Pablo BALZOLA, as Administrator of the Estate of Adriana Porras, etc., Plaintiff–Respondent, v. Sharon GIESE, M.D., et al., Defendants–Appellants.
Order, Supreme Court, New York County (Alice Schlesinger, J.), entered February 13, 2013, which denied defendants' motion for summary judgment, unanimously modified, on the law, to grant the motion to the extent of dismissing the third cause of action for lack of informed consent, dismissing the amended complaint as against Sarah Lazarus, P.A., and precluding plaintiffs from presenting a theory of liability arising from the performance of the surgical procedures at issue in a surgi-suite, and otherwise affirmed, without costs.
This medical malpractice action seeks recovery for the alleged negligent treatment, wrongful death, and lack of informed consent of Adriana Porras in connection with an abdominoplasty and liposuction of the thighs and knees performed by Dr. Sharon Giese, a plastic surgeon, on June 25, 2009 and assisted by Sara Lazarus, a physician's assistant employed by Dr. Giese. Plaintiffs maintain that, during the next two days, decedent developed various symptoms and that their calls to the emergency number provided by defendants went unanswered. Ms. Porras died on June 27, 2009 and the autopsy report identified the cause of death as “acute pulmonary failure due to bilateral obstructive pulmonary thromboemboli originating from thrombosed right popliteal vein.”
Defendants' submissions of deposition transcripts, medical records, and expert affirmations based on the same, established a prima facie defense entitling them to summary judgment, if not rebutted (see Alvarez v. Prospect Hosp., 68 N.Y.2d 320, 324  ). The foregoing submissions established, inter alia, that defendants' treatment of decedent did not depart from accepted medical practices or proximately cause decedent's injuries or death.
The court properly considered the affirmation of plaintiffs' expert, Dr. Taff, the Rockland County Medical Examiner, who based his opinion, in part, on his personal observation of multiple emboli in both of decedent's lungs during the autopsy performed on her. Dr. Taff's opinion was properly based upon facts known to him based upon personal observation, which observation was not recorded in the autopsy report prepared by another doctor. Whether or not he was being truthful goes to the weight, rather than the admissibility, of the evidence and is for the trier of fact to determine (see Ferrante v. American Lung Assn., 90 N.Y.2d 623, 631  ). Dr. Taff's reliance on hearsay statements made by decedent to her husband Pablo Balzola concerning her postoperative complaints, was also proper. These statements fall within the “present sense impression” exception to the hearsay rule as they spontaneously and contemporaneously described decedent's physical complaints and were sufficiently corroborated with other evidence in the record (see People v. Brown, 80 N.Y.2d 729, 732  ). Mr. Balzola's testimony of his wife's postoperative complaints was supplemented by his own personal observations of her medical condition and the ambulance report which reflect that decedent stated that she could not breathe and that Mr. Balzola reported that decedent's complaints also included increased perspiration.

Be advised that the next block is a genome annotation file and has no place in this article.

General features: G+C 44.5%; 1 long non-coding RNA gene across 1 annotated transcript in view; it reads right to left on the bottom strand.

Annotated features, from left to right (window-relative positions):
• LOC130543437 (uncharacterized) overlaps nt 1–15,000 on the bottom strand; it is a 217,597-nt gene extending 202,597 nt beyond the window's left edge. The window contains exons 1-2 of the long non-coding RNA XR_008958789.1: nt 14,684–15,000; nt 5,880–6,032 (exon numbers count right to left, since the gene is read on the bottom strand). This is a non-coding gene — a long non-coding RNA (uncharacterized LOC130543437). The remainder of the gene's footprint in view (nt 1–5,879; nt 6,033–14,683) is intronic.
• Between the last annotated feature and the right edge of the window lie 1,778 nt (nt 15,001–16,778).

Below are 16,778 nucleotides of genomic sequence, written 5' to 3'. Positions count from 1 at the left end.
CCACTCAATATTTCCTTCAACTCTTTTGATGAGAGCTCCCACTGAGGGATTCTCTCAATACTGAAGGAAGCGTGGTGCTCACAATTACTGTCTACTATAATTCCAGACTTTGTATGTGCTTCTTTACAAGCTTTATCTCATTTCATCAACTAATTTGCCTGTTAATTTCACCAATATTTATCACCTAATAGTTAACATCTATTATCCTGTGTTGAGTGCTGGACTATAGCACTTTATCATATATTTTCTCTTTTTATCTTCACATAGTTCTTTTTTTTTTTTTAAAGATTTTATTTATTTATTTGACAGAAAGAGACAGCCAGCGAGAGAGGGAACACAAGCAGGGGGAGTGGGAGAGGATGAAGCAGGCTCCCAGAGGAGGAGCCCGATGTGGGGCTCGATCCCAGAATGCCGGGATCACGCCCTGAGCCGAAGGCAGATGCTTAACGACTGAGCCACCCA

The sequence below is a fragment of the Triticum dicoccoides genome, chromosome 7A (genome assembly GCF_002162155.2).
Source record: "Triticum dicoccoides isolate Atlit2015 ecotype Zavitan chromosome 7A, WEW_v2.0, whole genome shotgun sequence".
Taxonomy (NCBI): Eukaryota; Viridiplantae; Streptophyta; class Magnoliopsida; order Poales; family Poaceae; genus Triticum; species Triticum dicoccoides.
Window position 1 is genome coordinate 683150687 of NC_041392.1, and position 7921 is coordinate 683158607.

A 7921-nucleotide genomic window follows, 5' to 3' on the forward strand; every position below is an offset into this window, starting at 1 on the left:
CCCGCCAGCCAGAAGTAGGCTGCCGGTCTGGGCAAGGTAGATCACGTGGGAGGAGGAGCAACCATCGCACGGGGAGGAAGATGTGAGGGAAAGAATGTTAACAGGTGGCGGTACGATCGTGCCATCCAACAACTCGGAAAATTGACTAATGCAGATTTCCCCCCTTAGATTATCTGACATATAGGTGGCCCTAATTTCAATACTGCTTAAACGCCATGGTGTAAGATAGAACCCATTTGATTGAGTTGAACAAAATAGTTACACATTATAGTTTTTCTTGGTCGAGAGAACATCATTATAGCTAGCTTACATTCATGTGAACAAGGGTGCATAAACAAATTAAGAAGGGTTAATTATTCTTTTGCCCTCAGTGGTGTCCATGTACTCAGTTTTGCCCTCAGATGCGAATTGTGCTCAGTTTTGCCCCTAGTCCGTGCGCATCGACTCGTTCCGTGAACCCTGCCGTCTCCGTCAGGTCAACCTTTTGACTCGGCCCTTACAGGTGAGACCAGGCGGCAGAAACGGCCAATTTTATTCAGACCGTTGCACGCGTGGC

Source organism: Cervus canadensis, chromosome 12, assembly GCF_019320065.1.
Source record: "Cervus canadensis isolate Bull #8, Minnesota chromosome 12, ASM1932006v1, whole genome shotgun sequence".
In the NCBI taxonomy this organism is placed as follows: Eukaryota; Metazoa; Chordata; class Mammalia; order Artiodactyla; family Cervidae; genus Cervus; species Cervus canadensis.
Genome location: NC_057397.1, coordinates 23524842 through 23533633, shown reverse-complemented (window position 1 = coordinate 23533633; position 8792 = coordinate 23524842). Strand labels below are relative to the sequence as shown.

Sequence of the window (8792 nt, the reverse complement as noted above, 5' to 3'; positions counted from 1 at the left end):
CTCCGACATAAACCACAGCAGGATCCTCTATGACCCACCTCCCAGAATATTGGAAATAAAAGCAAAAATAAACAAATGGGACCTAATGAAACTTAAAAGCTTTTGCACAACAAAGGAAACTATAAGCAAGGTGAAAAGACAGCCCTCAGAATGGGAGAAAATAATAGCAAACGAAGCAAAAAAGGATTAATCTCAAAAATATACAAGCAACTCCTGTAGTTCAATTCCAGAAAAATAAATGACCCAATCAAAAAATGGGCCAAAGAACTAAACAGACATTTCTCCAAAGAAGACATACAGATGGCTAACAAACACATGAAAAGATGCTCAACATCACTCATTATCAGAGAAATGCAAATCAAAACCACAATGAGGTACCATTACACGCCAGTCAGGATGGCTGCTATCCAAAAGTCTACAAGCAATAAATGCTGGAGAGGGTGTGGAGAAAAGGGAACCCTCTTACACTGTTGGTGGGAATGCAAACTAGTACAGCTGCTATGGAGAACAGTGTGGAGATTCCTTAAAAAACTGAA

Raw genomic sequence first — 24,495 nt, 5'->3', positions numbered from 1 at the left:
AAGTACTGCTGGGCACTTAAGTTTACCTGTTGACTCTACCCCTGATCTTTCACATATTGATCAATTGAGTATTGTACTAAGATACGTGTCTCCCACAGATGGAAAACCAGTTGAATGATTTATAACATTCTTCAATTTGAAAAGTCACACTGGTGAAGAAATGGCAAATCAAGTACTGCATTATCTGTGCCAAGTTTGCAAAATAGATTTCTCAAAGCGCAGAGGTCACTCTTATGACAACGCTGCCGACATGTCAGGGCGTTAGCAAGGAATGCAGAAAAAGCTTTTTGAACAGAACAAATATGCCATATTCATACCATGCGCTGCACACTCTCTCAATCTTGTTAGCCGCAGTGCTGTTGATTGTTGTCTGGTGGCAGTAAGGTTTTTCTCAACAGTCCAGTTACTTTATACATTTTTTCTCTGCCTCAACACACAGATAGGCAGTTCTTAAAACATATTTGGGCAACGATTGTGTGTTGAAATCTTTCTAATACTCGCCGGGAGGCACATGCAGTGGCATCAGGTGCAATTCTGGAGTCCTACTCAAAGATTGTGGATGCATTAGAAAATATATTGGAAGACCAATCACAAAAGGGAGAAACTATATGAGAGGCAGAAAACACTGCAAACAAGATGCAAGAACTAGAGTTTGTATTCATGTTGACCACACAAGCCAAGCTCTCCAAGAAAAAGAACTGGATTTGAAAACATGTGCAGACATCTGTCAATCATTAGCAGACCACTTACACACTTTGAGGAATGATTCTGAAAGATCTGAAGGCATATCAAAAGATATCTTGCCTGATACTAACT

We dismiss plaintiffs' failure to procure informed consent claim. To prevail on such claim, a plaintiff must establish, via expert medical evidence, that defendant failed to disclose material risks, benefits and alternatives to the medical procedure, that a reasonably prudent person in plaintiff's circumstances, having been so informed, would not have undergone such procedure, and that lack of informed consent was the proximate cause of her injuries (see CPLR 4401–a; Shkolnik v. Hospital for Joint Diseases Orthopaedic Inst., 211 A.D.2d 347, 350 [1st Dept 1995], lv dismissed in part, denied in part 87 N.Y.2d 895  ). In response to defendants' prima facie showing that consent was properly obtained, plaintiffs failed to raise a triable issue of fact by offering expert medical evidence establishing the alleged increased risk to decedent was material and that lack of informed consent proximately caused the injury (see Public Health Law § 2805–d).
Ms. Lazarus, the physician's assistant, is entitled to dismissal of the claims asserted against her. The negligence claim against Lazarus arises, for the most part, out of her failure to communicate with decedent on the day after her surgery. While plaintiffs' expert plastic surgeon opined that this failure constituted a deviation from the standard of care, the expert did not opine this alleged failure was a proximate cause of decedent's injuries. Additionally, there is no evidence that Ms. Lazarus is responsible for or may be held accountable for plaintiffs' inability to communicate with Dr. Giese or was even aware of their attempts to do so.
Plaintiffs' expert's opinion that the performance of the surgical procedures in Dr. Giese's surgi-suite was contrary to Dr. Giese's own protocol, without reference to the accepted standard of care, and speculation that performing the procedures in a hospital “might” have resulted in decedent being better monitored, allowing her to be diagnosed and treated, and affording her a chance of a cure, failed to raise a triable issue of fact on this theory of liability (see Alvarez v. Prospect Hosp. at 324). We have considered appellants' remaining arguments and find them unavailing.